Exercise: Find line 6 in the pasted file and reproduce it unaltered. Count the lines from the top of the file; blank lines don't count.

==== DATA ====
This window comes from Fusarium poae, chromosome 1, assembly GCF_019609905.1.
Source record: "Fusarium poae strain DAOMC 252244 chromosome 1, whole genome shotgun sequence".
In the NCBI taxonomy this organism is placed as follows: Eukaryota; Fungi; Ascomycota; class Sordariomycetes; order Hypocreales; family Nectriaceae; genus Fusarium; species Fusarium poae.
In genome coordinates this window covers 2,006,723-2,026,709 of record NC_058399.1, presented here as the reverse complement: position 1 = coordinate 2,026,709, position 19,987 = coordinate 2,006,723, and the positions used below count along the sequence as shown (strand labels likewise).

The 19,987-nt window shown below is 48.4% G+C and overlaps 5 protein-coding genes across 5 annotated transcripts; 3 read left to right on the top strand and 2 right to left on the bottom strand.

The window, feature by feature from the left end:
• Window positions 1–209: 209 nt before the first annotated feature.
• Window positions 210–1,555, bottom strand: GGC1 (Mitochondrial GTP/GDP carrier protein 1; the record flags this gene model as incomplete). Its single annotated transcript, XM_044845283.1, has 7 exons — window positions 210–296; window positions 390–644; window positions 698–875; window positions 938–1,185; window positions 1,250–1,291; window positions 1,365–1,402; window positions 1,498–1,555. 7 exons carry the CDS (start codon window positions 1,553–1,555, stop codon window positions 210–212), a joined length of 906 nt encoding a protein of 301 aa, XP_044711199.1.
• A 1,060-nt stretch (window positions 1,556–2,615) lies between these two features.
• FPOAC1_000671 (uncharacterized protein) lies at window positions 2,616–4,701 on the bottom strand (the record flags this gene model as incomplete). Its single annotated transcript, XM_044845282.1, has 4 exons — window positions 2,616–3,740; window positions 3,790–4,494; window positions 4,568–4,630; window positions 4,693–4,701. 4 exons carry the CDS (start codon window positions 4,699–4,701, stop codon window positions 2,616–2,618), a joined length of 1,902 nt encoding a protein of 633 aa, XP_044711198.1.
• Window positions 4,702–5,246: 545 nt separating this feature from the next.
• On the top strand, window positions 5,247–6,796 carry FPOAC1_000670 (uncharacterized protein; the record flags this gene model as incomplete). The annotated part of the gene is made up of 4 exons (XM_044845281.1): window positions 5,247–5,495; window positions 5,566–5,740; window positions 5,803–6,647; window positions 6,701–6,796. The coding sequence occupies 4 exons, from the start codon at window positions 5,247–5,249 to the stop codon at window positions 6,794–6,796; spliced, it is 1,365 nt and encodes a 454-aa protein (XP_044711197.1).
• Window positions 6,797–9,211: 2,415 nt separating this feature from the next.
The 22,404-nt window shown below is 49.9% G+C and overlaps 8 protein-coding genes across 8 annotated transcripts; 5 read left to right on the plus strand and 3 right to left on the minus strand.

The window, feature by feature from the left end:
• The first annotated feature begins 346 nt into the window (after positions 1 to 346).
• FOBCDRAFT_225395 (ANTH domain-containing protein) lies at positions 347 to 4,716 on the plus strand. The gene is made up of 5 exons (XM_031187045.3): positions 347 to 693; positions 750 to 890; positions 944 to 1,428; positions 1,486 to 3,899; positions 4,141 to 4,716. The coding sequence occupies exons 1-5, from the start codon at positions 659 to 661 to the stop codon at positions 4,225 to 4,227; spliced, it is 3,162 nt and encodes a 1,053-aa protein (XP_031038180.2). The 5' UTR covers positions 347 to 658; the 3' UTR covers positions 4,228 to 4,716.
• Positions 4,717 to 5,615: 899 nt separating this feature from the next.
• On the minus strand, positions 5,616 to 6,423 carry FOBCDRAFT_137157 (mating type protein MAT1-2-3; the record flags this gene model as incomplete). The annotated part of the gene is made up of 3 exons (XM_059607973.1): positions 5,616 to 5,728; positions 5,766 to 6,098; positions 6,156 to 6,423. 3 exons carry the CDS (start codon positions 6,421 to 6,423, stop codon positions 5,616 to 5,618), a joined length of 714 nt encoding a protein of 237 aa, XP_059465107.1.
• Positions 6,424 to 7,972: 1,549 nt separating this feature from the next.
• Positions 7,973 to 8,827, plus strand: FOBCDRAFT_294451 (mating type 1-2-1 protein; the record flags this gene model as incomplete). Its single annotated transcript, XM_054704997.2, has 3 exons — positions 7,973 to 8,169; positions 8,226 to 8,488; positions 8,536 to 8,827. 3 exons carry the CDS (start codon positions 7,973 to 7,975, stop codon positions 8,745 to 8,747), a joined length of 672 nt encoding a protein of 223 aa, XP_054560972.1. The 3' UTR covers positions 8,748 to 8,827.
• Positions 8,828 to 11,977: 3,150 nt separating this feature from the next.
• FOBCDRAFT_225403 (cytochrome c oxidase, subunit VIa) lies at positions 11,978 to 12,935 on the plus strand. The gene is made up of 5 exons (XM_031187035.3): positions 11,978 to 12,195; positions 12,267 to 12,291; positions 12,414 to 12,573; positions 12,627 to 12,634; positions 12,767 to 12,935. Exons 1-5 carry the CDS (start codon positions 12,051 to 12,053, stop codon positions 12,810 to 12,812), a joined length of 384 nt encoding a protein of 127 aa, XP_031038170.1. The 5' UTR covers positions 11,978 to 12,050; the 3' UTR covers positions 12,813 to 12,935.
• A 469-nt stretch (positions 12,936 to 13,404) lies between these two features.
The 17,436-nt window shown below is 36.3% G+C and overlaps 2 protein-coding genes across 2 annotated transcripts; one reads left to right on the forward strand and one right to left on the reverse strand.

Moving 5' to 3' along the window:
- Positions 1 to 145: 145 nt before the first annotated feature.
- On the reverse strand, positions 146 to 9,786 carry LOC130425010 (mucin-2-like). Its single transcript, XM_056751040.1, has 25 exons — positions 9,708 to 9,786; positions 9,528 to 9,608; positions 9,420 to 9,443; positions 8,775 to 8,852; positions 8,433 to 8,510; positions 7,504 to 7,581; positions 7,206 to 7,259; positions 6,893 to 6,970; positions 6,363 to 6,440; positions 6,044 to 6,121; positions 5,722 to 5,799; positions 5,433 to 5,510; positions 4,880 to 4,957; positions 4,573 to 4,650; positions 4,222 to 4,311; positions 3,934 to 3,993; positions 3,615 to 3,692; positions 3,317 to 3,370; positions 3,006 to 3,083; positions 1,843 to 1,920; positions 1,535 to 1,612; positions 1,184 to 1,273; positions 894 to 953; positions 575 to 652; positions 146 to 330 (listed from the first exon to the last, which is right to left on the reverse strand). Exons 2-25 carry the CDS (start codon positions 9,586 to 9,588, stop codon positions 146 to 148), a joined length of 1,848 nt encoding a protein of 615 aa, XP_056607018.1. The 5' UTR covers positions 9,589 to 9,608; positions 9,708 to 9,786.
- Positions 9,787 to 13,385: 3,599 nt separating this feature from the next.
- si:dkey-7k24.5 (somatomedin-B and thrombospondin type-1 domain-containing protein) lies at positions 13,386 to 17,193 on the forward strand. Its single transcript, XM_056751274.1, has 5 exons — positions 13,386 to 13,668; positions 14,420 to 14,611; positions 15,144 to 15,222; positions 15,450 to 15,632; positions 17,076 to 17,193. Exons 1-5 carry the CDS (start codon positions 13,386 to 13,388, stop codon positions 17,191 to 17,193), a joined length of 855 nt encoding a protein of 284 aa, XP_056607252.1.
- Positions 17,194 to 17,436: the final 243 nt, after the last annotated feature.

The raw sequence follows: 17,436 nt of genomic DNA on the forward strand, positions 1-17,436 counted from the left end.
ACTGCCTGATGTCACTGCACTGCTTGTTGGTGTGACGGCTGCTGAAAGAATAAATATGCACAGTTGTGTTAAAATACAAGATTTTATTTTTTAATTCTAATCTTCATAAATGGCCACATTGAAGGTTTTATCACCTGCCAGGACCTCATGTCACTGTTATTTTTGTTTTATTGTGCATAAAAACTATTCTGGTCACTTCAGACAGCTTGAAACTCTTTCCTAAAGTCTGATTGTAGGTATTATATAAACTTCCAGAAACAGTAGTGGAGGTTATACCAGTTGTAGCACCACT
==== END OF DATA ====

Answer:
The window, feature by feature from the left end: